The pushup is a classic exercise that you learned in middle school. But for that same reason, you’ve probably picked up some bad habits throughout the years. If you want to increase your gains, you’ve got to keep perfecting your technique. Here’s how to clean up your pushups, and crank out more reps today.
The Mistake: You only concentrate on the push.
The move is called the pushup, but that doesn’t mean you can ignore the descent. “Don’t let gravity do the work for you,” says Nepodal. “The eccentric, or lowering, portion of the move builds strength, too.”
The Fix: At the top of the pushup, pretend to dig your hands into the floor by grabbing it with all of your fingers. This turns on your lats, which you’ll use to pull your chest toward the floor. Your lats are the biggest muscles in your back, so activating them not only helps with lowering, but also helps when it’s time to power up to top, says Nepodal.
The Mistake: Your hands are too far apart.
Placing your hands wide is a sneaky way to do less work. The reason: It shortens the distance from your body to the floor, says Nepodal. It also puts a greater emphasis on your chest, increasing the stress to your shoulders.
The Fix: Place your palms directly beneath your shoulders. This enables you to keep your elbows tucked close to your sides, working both your chest and triceps, says Nepodal. It makes the pushup harder, but it’ll make you stronger in the long run and save your shoulders, he says.
The Mistake: You don’t shake it out.
Muscle tightness occurs when you create high amounts of tension with load or volume. And while tension leads to strength and size gains, it can also lead to imbalances and pain if you don’t release it after the exercise. “You’ve seen the guy who does a ton of bench presses, and then walks around with his shoulders pulled forward,” says Nepodal. “The same thing can happen when you concentrate on both the lowering and lifting of a pushup because you’re keeping your pecs and arms under tension longer.”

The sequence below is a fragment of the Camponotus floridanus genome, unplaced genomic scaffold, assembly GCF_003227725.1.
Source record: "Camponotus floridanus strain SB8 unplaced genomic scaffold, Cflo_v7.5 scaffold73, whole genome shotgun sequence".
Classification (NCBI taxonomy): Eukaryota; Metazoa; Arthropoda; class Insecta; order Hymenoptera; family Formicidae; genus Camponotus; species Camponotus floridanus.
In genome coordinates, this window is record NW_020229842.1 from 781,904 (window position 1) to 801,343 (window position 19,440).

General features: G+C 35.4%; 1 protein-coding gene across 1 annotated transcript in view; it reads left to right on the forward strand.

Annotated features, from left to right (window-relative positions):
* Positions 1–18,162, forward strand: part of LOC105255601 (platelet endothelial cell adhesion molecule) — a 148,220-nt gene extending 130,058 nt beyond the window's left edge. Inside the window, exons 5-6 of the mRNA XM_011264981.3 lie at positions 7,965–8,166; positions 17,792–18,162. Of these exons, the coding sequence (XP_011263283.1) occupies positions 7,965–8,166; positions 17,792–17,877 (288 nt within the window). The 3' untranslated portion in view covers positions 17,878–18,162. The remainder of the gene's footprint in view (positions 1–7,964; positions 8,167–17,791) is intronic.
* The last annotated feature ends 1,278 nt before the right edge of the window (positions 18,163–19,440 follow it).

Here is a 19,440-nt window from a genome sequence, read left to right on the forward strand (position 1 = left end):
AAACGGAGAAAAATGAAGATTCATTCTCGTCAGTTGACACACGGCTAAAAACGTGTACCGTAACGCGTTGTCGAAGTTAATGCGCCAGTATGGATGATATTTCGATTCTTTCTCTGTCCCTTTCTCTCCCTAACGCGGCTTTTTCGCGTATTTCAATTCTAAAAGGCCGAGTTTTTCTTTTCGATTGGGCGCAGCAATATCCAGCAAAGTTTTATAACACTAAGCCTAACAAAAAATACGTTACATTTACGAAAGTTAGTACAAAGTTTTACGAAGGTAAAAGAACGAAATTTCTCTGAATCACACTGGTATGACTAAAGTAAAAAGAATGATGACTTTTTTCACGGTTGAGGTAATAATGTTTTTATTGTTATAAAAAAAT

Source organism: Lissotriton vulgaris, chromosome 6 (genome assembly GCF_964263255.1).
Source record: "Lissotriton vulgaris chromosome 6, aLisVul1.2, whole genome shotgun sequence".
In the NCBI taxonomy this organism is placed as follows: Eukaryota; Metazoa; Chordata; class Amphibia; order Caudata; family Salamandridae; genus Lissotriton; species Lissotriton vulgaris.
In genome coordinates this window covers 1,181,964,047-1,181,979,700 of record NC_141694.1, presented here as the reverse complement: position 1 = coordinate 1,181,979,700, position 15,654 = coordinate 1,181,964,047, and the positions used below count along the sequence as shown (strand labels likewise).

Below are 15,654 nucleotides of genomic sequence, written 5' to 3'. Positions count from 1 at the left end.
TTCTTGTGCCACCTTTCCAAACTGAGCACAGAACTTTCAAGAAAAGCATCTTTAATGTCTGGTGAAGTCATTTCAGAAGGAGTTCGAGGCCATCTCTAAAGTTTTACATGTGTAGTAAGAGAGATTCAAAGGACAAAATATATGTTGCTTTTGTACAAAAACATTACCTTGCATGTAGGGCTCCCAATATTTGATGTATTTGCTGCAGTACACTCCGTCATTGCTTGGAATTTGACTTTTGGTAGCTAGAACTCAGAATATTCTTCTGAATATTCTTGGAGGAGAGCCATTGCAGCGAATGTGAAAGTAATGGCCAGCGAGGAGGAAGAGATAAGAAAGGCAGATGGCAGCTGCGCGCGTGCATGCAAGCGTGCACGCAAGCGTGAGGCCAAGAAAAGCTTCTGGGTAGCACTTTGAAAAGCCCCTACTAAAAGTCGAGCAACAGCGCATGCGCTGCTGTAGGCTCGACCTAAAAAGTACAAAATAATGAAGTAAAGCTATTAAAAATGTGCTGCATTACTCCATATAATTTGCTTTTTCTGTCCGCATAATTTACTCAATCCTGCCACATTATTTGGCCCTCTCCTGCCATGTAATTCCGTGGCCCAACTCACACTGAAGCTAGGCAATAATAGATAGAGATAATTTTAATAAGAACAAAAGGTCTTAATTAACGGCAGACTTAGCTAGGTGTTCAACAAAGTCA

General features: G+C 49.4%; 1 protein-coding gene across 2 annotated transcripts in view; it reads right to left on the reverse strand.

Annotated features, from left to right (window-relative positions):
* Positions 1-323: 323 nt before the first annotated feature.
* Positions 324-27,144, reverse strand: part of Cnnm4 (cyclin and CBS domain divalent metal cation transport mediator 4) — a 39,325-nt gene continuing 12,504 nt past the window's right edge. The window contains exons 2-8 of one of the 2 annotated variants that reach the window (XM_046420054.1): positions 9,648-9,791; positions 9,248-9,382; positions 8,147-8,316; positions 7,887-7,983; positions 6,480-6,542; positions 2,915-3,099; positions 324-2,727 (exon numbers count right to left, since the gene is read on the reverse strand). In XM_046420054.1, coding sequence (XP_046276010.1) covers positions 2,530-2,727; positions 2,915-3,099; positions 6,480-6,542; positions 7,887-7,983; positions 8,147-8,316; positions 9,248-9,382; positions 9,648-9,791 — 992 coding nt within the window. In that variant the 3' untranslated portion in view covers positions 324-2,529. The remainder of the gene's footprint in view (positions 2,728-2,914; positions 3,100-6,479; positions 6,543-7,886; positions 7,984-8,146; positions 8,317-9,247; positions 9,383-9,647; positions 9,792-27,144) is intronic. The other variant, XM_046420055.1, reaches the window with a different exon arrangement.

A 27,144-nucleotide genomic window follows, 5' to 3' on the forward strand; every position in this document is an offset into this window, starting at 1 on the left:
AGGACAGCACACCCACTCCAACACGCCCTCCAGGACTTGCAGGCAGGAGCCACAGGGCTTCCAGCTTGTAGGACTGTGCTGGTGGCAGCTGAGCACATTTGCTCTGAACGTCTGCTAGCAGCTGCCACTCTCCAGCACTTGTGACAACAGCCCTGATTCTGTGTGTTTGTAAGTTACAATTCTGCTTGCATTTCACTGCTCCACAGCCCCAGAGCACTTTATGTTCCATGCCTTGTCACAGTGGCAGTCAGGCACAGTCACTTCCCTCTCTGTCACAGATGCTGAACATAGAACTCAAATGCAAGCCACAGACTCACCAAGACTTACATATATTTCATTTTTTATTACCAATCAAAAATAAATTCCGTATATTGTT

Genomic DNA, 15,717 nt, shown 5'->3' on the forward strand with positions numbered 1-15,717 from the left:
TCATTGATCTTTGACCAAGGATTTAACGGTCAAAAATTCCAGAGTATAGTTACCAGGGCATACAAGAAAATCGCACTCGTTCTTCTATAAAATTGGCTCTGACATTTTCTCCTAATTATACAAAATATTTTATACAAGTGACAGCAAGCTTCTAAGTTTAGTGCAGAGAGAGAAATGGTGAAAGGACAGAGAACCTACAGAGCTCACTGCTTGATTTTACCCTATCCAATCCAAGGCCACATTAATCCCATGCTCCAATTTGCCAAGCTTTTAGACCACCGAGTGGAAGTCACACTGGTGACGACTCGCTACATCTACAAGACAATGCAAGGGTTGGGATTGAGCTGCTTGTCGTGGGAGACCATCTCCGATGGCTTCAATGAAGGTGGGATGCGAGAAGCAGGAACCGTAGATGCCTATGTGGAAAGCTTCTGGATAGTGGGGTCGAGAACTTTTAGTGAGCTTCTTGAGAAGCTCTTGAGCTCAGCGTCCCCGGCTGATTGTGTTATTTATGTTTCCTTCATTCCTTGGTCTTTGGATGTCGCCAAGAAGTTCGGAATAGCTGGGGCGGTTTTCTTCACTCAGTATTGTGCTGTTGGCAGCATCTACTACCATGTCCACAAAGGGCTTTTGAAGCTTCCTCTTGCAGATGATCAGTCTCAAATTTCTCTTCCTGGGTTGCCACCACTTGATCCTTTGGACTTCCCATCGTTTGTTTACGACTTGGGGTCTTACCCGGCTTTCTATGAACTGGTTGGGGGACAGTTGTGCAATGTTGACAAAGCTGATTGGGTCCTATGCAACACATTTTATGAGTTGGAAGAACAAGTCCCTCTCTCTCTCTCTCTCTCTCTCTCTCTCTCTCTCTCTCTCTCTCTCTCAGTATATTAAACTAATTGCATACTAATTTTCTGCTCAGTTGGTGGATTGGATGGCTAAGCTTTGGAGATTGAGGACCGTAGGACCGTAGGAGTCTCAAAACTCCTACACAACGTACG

The Fix: Perform a bridge stretch on a Swiss ball between sets. It’ll stretch out your core, chest, shoulders, and even your lats, he says. Here’s how to do it: Place your head and upper back on the ball, and reach your arms out perpendicular to your body. Let your hips sink toward the floor. Hold this position for 10 breaths.
The Mistake: Your neck wobbles.
Nepodal calls this the chicken neck. “It happens when your chest and arms are tired, and your neck juts out toward the floor.” Not only does it look silly, but it throws your spine out of alignment and increases your chance of injury. A complete pushup is when your chest, not your nose, touches the floor, he says.
The Fix: Your body should form a straight line from your head to your ankles. If a broomstick were placed on your back, it should make contact with your head, upper back, and butt. Keep your body in that alignment the entire time.
"gentle reminder that cleopatra’s beauty is rumored to have started wars in ancient history" — a post going around Tumblr
Actually Cleopatra was said to have not actually been that beautiful — men said that until she opened her mouth, she was simply average. What made her beautiful according to Plutarch was her personality and intelligence. Her sparkling wit, charming personality, talent with over half a dozen languages, and in-depth knowledge of almost everything was just so impressive that she often became beautiful in their eyes.
So while that post is nice in that it’s trying to say that women are becoming more beautiful and that if you lived in 30 B.C., you could have started wars, I like this version much better.
You may not be traditionally beautiful, but goddamn neither was Cleopatra and she seduced two of the most powerful men in the world.
It always bothers me when I see people try to back up their body policing with health concerns. Other peoples' health is none of your business. When you see people outside do you harass them about wearing sunblock? No, it's none of your business. When you see couples holding hands in public do you harass them about safe sex? No, it's none of your business. The size and weight you perceive others to be isn't anyone's business. Other peoples' health isn't anyone else's business.
Asketh - Anonymous
Also, can I just say that most of this “health policing” is just repackaged fat shaming?
I talk about never exercising and eating unhealthy food in excess and drinking and overworking myself ALL THE TIME, and you know how many people have approached me about with “concern about my health”?
Could that maybe be because I’m thin? (Answer: YES.)
People don’t care about my “health” because they don’t actually care about health at all. They care about fat.
They pretend that they care about health, but it’s funny how they only care about health when they’re talking to people of size.